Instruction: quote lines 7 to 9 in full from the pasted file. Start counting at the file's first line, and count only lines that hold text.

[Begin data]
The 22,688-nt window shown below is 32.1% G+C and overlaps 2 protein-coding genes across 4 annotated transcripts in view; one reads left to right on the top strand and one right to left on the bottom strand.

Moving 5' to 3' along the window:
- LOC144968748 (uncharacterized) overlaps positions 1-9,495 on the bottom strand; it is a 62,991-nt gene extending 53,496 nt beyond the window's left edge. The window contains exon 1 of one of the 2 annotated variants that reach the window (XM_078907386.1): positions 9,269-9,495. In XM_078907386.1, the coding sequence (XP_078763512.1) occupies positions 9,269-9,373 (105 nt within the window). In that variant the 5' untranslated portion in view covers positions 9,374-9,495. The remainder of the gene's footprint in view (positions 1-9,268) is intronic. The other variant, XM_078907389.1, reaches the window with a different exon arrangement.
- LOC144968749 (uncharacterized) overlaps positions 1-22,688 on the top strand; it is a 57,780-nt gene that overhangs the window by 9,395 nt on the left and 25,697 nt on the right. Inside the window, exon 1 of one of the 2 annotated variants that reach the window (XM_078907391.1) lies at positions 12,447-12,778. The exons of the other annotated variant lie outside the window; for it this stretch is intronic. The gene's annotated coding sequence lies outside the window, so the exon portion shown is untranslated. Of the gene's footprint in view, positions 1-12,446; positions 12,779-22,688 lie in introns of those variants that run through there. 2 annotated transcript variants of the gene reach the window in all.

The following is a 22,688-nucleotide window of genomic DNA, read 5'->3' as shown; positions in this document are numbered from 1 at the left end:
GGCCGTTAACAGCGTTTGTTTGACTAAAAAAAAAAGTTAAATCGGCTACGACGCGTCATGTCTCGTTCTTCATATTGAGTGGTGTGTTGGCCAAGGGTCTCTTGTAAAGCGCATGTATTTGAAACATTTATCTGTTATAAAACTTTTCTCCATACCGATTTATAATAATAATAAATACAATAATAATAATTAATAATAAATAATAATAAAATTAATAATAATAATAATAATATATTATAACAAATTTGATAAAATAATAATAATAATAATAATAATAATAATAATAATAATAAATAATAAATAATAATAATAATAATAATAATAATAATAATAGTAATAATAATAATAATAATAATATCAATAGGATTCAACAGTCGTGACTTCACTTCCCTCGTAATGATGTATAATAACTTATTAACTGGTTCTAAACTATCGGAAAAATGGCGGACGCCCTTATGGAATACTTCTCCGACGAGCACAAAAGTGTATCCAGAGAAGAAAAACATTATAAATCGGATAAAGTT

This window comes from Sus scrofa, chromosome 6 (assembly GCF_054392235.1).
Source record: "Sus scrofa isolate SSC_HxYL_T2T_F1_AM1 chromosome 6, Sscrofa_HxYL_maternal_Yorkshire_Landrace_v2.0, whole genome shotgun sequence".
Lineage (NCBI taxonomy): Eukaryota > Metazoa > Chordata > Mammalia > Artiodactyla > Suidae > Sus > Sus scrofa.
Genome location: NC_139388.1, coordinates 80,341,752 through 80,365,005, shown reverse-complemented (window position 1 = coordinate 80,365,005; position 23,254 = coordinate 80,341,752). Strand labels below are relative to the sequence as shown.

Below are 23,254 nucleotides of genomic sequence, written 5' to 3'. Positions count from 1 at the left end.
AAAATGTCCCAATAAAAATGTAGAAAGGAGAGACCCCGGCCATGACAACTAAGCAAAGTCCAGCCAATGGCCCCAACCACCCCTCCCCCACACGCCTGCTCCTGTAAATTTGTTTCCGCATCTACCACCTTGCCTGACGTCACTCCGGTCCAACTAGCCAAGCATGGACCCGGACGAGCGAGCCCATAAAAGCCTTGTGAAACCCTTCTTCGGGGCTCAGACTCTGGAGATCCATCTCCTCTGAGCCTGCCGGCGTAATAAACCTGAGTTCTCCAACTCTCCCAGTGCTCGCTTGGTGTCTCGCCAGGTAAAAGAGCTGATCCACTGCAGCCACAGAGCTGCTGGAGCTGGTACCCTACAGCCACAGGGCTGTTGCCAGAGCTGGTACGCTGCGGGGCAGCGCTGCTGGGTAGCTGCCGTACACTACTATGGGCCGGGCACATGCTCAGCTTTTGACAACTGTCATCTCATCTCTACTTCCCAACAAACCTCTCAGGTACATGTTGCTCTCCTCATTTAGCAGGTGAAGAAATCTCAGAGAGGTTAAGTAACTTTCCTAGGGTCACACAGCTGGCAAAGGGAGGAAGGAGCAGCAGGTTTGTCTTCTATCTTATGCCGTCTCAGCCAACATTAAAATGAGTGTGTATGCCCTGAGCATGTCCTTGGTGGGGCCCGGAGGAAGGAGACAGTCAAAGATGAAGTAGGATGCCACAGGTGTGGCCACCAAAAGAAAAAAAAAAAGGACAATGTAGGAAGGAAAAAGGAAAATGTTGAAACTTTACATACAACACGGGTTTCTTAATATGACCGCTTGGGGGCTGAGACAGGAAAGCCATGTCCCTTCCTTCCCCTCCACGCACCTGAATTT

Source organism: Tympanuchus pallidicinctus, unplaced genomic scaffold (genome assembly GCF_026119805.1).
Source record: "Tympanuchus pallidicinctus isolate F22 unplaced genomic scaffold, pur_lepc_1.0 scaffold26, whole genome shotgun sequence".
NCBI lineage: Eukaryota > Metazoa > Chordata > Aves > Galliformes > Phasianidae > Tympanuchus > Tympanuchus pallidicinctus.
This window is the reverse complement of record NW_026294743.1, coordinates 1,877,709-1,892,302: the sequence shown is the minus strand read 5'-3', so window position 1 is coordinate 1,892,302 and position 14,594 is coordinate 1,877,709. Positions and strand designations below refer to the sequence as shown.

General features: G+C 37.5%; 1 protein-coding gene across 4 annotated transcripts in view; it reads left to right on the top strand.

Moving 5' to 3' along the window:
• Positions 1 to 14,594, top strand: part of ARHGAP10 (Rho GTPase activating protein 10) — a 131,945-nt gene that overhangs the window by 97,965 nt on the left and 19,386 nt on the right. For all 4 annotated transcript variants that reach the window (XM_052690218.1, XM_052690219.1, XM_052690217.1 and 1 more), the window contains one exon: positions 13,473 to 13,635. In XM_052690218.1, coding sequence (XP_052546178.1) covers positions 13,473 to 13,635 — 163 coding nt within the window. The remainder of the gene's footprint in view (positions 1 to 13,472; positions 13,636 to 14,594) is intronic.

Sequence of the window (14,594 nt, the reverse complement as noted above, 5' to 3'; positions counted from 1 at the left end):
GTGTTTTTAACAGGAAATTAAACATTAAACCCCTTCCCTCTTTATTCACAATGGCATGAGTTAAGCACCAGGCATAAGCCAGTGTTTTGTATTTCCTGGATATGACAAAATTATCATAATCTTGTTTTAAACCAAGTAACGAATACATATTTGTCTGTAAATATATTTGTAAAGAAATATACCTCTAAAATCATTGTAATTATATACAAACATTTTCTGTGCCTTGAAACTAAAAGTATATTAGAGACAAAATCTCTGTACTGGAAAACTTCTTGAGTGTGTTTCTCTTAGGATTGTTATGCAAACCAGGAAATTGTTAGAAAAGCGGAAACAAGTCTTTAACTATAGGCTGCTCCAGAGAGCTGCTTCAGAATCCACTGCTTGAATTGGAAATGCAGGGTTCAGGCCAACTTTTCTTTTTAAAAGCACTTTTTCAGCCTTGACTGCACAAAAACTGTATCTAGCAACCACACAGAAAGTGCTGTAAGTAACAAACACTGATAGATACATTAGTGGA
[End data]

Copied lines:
This window comes from Sus scrofa, chromosome 6 (assembly GCF_054392235.1).
Source record: "Sus scrofa isolate SSC_HxYL_T2T_F1_AM1 chromosome 6, Sscrofa_HxYL_maternal_Yorkshire_Landrace_v2.0, whole genome shotgun sequence".
Lineage (NCBI taxonomy): Eukaryota > Metazoa > Chordata > Mammalia > Artiodactyla > Suidae > Sus > Sus scrofa.